Today is a good day. Crystal clear. The recent condition also due to a very slight perforation, which I’ve never had before, that is taking time to heal.

    But the longer term loss is hereditary, and won’t get any better.
  6. Mike Reed

    Mike Reed pfm Member

    Was referred by my doc. 2 years ago after hospital and private tests, but still haven't taken up the appointment (too busy) but shall this year, as I can't hear people in my racquet sports venues. However, I'm amazed that being 40 to 50% down in my right ear (and down in the left) hasn't affected the imaging/soundstaging/holographic aspects of music; not even through (Focal and Senn.) cans), though I don't have a balance control.

    As D.V. says, the brain compensates well, though I'm still pleasantly surprised at being aware of quality differences in recently bought pieces of kit.
    Andrew C! likes this.
  7. The Far North

    The Far North pfm Member

    I have an NHS one for my lost high frequencies, but I don't use it for listening to music as I'm not a big fan of HF, and had got used to missing it anyway. I do use it every night for watching the TV though, since I need the HF in speech.
    Andrew C! likes this.
  8. peterm

    peterm pfm Member

    I've used hearing aids for about 10 years after a working life in noisy industrial environments has left me with hearing loss, particularly at HF.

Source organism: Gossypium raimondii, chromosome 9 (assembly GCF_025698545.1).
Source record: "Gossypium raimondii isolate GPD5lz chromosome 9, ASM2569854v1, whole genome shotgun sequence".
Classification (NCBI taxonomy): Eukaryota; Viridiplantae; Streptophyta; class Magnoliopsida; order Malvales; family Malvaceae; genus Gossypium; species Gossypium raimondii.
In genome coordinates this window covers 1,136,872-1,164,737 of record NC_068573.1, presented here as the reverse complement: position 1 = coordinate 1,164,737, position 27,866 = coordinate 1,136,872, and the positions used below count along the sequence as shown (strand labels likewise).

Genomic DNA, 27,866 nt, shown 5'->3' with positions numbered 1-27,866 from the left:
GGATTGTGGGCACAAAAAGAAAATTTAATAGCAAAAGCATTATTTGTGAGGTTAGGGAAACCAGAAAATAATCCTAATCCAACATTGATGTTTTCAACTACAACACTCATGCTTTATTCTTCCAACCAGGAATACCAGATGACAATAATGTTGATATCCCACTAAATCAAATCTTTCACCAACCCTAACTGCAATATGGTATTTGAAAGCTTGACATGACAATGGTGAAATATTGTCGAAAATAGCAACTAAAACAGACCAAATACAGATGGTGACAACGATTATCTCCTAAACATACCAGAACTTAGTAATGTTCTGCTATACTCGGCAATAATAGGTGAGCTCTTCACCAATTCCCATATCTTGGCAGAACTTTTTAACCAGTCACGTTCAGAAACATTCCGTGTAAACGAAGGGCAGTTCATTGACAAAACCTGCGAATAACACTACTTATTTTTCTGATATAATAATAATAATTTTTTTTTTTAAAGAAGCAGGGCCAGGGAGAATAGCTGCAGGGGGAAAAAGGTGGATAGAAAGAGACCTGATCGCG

I wear them full time and, although not ideal from a hi fi perspective, my attitude is since I hear everything through my aids I can liken my hi fi to real life sounds. As DV said the brain adjusts, especially if it's a consistent situation (like wearing them all my waking hours).

    Mine are NHS ones, the last time I got new ones I asked the technician if I should consider going private for better quality aids and she said no. She'd previously worked for a private supplier of hearing aids and said they were no better then current NHS ones (although they can look more discreet perhaps) but the difference is that when you need new ones (and after a few years you will) you've got to pay all over again for your new private aids whilst the NHS ones are free!

    Give the NHS ones a try and see how you get on!
    Andrew C! likes this.
  9. mjw

    mjw pfm Member

    Andy, don’t use one myself but both in-laws do and if they’re anything to go by, because they’re not completely deaf the aid goes in a bowl on the sideboard and they turn the telly up a bit. They also ask a question then talk over your answer cos they can’t quite hear what you’re saying. Don’t get like that FFS.
    Andrew C! likes this.
  10. peterm

    peterm pfm Member

    And once you get to that stage you put your aids in the box without turning them off and everyone wonders where the feedback sounds are coming from!
  11. Nikola Krivorov

    Nikola Krivorov pfm Member

    That worries me a little... Did you get a hearing test? It can differentiate between Eustachian tube dysfunction and conductive hearing loss (which sounds like the problem you have - good days when it is open and bad days when it is not functioning properly) and a sensory-neural hearing loss which is treated with the help of a hearing aid. Fitting a hearing aid if not needed can damage your hearing, it is much more complicated than you think. For someone with your medical history(at least from what you said) hearing aid is a mistake, you have had problems with you adenoids when you were a kid(the glue ear, the grommets) and that is very often connected to Eustachian tube dysfunction...
  12. peterm

    peterm pfm Member

    I hope you're replying to the OP and not to me!
  13. springer

    springer pfm Member